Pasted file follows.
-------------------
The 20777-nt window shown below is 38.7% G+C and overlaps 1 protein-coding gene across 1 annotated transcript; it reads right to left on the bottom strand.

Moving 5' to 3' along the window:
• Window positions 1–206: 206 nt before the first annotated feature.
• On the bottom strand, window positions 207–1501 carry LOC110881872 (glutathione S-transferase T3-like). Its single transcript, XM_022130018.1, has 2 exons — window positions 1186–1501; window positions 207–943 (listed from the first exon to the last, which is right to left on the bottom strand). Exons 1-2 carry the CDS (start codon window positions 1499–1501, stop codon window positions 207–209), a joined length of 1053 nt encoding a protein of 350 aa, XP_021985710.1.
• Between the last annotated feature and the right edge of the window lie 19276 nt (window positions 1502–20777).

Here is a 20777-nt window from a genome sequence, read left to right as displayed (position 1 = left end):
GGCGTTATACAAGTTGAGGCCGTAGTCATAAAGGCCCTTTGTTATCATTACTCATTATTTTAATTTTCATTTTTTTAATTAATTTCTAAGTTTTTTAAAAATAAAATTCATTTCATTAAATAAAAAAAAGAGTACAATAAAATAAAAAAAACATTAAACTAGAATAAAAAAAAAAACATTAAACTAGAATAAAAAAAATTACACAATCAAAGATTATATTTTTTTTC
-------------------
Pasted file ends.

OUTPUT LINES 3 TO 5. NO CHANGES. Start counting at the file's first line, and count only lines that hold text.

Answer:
• Window positions 1–206: 206 nt before the first annotated feature.
• On the bottom strand, window positions 207–1501 carry LOC110881872 (glutathione S-transferase T3-like). Its single transcript, XM_022130018.1, has 2 exons — window positions 1186–1501; window positions 207–943 (listed from the first exon to the last, which is right to left on the bottom strand). Exons 1-2 carry the CDS (start codon window positions 1499–1501, stop codon window positions 207–209), a joined length of 1053 nt encoding a protein of 350 aa, XP_021985710.1.
• Between the last annotated feature and the right edge of the window lie 19276 nt (window positions 1502–20777).